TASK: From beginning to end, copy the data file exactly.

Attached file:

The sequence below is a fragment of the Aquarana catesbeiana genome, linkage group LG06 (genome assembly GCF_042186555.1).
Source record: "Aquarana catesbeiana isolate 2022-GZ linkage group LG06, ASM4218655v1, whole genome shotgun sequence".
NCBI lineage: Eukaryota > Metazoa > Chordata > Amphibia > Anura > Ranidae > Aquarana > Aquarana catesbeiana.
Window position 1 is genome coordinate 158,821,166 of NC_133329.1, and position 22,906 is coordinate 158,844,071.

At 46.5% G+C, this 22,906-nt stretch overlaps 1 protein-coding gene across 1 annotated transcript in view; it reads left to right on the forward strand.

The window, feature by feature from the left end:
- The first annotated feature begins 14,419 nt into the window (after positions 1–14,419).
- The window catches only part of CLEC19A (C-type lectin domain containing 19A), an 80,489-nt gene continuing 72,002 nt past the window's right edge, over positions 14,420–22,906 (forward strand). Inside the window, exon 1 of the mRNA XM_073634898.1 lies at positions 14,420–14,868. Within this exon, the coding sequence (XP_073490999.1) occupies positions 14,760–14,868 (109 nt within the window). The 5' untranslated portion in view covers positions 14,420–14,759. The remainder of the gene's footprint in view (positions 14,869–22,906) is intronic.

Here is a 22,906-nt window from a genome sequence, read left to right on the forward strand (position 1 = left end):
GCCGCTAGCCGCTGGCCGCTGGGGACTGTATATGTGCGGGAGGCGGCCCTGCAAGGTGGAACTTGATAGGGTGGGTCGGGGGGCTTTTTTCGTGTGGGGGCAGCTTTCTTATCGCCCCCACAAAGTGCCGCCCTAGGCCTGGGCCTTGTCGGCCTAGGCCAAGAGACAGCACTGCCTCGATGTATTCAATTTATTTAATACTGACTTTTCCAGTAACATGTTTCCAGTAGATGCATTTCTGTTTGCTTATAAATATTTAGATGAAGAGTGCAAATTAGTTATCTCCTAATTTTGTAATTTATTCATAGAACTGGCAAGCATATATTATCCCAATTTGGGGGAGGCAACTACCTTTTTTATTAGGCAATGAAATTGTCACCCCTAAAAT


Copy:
The sequence below is a fragment of the Aquarana catesbeiana genome, linkage group LG06 (genome assembly GCF_042186555.1).
Source record: "Aquarana catesbeiana isolate 2022-GZ linkage group LG06, ASM4218655v1, whole genome shotgun sequence".
NCBI lineage: Eukaryota > Metazoa > Chordata > Amphibia > Anura > Ranidae > Aquarana > Aquarana catesbeiana.
Window position 1 is genome coordinate 158,821,166 of NC_133329.1, and position 22,906 is coordinate 158,844,071.

At 46.5% G+C, this 22,906-nt stretch overlaps 1 protein-coding gene across 1 annotated transcript in view; it reads left to right on the forward strand.

The window, feature by feature from the left end:
- The first annotated feature begins 14,419 nt into the window (after positions 1–14,419).
- The window catches only part of CLEC19A (C-type lectin domain containing 19A), an 80,489-nt gene continuing 72,002 nt past the window's right edge, over positions 14,420–22,906 (forward strand). Inside the window, exon 1 of the mRNA XM_073634898.1 lies at positions 14,420–14,868. Within this exon, the coding sequence (XP_073490999.1) occupies positions 14,760–14,868 (109 nt within the window). The 5' untranslated portion in view covers positions 14,420–14,759. The remainder of the gene's footprint in view (positions 14,869–22,906) is intronic.

Here is a 22,906-nt window from a genome sequence, read left to right on the forward strand (position 1 = left end):
GCCGCTAGCCGCTGGCCGCTGGGGACTGTATATGTGCGGGAGGCGGCCCTGCAAGGTGGAACTTGATAGGGTGGGTCGGGGGGCTTTTTTCGTGTGGGGGCAGCTTTCTTATCGCCCCCACAAAGTGCCGCCCTAGGCCTGGGCCTTGTCGGCCTAGGCCAAGAGACAGCACTGCCTCGATGTATTCAATTTATTTAATACTGACTTTTCCAGTAACATGTTTCCAGTAGATGCATTTCTGTTTGCTTATAAATATTTAGATGAAGAGTGCAAATTAGTTATCTCCTAATTTTGTAATTTATTCATAGAACTGGCAAGCATATATTATCCCAATTTGGGGGAGGCAACTACCTTTTTTATTAGGCAATGAAATTGTCACCCCTAAAAT